Monday, 17 September 2012

On the benefits of unification ...by the SNP.

So, according to the Riaghaltas na h-Alba, we can look forward to a new, unified national Police Service of Scotland and Scottish Fire and Rescue Service as of the 1st of April next year.

Curious about the justifications given for the unification of these services, Union Jock decided to peruse the Scottish Government's Police Reform Programme Outline Business Case, published in September 2011. Cutting to the chase (Chapter 8: Identifying the Preferred Option), the main benefit proposed is, of course, cost saving, due to the obvious economies of scale: an estimated annual recurring cash saving of £106 million, they claim.

But there are non-monetary benefits as well. According to the business case, these are as follows:

Retaining separate forces would perpetuate the existing inequalities of provision across Scotland. Compared to an alternative option of a small number of regional authorities, the unified option would remove unnecessary duplication and ensure consistency across Scotland, given the autonomy the regional bodies would have in developing their own delivery models. The regional option would also require the most complex, lengthy and potentially risky transformation programme. So a single service model presents the best opportunity to drive out duplication, ensure consistency, and rationalise existing systems and structures as far as possible. Efficiencies would be realised through economies of scale; expertise, capability and budgets could be pooled at a national level then targeted to local need. Stopping the duplication of support services and deploying specialist resources flexibly across all of Scotland in line with need, would protect the services people care about most and lead to a safer Scotland. Anything short of full unification would involve a series of compromises and sub-optimal arrangements which would cumulatively undermine the economic and organisational case.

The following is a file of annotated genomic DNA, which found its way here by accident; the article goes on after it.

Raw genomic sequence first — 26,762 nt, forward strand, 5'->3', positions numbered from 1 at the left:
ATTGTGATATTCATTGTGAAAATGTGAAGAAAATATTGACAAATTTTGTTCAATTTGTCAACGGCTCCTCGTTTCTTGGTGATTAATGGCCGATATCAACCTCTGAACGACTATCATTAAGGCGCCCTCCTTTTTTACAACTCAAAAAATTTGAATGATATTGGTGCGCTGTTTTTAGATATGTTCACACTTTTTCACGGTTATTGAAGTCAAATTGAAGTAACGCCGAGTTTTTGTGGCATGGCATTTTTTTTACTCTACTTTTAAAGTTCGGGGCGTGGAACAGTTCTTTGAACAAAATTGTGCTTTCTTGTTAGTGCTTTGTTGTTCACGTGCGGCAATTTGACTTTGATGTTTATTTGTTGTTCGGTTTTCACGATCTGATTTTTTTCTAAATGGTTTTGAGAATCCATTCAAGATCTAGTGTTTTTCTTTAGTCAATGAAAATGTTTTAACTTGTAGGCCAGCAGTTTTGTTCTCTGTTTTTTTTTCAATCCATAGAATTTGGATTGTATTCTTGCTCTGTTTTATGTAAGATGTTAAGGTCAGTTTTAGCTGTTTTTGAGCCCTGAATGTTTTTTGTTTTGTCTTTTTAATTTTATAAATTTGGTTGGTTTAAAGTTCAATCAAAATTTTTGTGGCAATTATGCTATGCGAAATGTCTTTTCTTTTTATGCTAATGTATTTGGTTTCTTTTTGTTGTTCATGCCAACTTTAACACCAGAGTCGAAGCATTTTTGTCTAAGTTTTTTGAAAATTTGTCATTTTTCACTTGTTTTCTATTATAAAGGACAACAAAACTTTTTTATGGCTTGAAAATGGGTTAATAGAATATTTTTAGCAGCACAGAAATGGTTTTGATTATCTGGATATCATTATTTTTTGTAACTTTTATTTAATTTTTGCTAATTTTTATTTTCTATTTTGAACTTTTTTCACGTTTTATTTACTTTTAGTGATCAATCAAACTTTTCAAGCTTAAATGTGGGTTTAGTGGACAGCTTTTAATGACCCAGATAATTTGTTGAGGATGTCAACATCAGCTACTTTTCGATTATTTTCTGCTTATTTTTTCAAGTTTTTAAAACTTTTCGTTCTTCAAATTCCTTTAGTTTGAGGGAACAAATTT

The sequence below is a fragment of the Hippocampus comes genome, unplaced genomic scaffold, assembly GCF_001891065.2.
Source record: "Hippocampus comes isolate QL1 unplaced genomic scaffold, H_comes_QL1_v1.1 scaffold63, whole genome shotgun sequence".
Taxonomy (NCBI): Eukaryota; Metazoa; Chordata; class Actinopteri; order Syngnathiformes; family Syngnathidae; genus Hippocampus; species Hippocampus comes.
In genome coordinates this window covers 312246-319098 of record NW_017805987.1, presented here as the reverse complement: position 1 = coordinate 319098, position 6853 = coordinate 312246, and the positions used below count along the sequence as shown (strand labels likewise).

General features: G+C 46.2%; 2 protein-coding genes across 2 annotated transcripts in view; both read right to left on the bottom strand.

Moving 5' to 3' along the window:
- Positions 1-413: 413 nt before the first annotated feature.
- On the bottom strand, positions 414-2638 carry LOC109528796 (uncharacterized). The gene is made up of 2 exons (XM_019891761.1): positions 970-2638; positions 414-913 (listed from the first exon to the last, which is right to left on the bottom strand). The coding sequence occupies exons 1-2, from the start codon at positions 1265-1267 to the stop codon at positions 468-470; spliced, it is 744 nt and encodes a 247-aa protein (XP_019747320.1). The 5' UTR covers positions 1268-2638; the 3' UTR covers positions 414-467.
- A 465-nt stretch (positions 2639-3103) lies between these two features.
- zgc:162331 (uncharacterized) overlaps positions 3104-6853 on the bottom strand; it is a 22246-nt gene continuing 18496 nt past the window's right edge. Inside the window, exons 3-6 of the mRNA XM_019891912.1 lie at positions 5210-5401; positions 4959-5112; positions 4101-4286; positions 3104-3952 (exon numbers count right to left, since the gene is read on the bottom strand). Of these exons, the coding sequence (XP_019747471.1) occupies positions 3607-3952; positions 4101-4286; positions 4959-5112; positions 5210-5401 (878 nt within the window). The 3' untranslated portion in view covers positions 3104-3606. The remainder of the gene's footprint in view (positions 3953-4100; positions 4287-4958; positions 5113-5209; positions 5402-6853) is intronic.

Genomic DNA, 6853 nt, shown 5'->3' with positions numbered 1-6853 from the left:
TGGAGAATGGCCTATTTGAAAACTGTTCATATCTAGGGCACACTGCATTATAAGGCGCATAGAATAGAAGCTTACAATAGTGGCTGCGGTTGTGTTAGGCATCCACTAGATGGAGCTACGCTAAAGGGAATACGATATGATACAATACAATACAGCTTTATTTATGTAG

So, in short, the SNP administration say that maintaining separate fiefdoms is bad because it wastes money, leads to inefficiencies and inequalities and prevents the pooling of resources. Only by unification can a service to the public be provided effectively. In addition, complex, lengthy and risky transformation programmes are best avoided.

Fancy that.

No comments:

Post a comment